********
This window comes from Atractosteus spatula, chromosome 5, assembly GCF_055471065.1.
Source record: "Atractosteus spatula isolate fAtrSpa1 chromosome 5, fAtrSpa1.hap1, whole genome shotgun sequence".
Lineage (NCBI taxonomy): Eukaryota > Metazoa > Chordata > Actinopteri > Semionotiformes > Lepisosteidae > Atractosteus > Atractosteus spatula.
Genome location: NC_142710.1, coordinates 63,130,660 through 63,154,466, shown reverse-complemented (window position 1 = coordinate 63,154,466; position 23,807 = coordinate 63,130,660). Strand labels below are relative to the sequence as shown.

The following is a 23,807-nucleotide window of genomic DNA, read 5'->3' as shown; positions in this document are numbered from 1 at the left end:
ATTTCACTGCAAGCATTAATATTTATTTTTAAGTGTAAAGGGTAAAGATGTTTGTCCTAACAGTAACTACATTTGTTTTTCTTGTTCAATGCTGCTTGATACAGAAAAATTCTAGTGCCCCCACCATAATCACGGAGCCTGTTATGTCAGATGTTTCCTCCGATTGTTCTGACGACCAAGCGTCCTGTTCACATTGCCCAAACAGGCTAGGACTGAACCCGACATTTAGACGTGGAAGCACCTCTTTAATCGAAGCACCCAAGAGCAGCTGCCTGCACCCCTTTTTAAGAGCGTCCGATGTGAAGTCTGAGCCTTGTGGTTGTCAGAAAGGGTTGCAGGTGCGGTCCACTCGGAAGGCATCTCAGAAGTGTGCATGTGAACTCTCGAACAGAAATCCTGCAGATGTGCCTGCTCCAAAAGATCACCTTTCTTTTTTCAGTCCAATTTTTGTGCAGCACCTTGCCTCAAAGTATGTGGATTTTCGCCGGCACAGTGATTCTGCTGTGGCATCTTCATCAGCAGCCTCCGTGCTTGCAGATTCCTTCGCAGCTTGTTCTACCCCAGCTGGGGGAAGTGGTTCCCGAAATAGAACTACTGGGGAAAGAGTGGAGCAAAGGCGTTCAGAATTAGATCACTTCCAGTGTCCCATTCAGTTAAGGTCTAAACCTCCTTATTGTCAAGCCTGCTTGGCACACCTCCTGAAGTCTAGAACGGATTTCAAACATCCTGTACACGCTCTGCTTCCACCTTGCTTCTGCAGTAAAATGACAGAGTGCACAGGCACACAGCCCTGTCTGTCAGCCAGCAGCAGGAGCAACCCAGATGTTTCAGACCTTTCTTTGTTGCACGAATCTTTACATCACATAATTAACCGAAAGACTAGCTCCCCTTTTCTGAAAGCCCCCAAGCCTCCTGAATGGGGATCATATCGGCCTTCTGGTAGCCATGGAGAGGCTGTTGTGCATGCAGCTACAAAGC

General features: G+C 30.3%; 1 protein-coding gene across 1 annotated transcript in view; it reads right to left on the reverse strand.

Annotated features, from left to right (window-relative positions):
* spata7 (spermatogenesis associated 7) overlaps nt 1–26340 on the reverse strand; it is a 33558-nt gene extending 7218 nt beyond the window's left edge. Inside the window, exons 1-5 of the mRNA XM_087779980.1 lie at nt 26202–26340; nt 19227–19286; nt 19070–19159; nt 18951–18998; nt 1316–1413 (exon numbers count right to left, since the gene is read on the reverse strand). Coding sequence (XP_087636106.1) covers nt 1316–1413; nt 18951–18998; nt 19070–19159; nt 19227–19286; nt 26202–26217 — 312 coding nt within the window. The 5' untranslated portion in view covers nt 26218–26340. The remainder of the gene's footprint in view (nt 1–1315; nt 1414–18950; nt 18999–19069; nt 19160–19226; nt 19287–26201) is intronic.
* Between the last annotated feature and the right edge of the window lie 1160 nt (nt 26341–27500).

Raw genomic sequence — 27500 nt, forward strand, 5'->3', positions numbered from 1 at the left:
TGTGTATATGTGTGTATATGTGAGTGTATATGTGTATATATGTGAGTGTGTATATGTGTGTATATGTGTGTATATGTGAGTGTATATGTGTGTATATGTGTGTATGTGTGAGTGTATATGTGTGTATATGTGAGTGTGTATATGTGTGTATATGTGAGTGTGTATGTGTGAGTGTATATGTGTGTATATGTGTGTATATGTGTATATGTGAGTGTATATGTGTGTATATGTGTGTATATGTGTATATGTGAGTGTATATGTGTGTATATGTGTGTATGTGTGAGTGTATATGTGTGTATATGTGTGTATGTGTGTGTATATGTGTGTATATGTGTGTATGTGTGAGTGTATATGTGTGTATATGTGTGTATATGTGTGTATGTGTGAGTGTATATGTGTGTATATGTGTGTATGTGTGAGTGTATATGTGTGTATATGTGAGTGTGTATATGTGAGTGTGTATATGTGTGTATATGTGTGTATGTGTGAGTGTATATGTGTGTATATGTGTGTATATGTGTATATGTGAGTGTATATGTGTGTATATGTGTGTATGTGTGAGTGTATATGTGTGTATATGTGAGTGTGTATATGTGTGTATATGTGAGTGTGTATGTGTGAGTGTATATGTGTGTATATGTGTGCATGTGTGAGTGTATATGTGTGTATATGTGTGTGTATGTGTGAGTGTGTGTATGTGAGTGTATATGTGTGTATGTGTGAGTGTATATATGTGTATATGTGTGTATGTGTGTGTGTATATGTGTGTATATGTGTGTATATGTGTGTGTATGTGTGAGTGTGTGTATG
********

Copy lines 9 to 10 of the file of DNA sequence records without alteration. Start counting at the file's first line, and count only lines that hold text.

* spata7 (spermatogenesis associated 7) overlaps nt 1–26340 on the reverse strand; it is a 33558-nt gene extending 7218 nt beyond the window's left edge. Inside the window, exons 1-5 of the mRNA XM_087779980.1 lie at nt 26202–26340; nt 19227–19286; nt 19070–19159; nt 18951–18998; nt 1316–1413 (exon numbers count right to left, since the gene is read on the reverse strand). Coding sequence (XP_087636106.1) covers nt 1316–1413; nt 18951–18998; nt 19070–19159; nt 19227–19286; nt 26202–26217 — 312 coding nt within the window. The 5' untranslated portion in view covers nt 26218–26340. The remainder of the gene's footprint in view (nt 1–1315; nt 1414–18950; nt 18999–19069; nt 19160–19226; nt 19287–26201) is intronic.
* Between the last annotated feature and the right edge of the window lie 1160 nt (nt 26341–27500).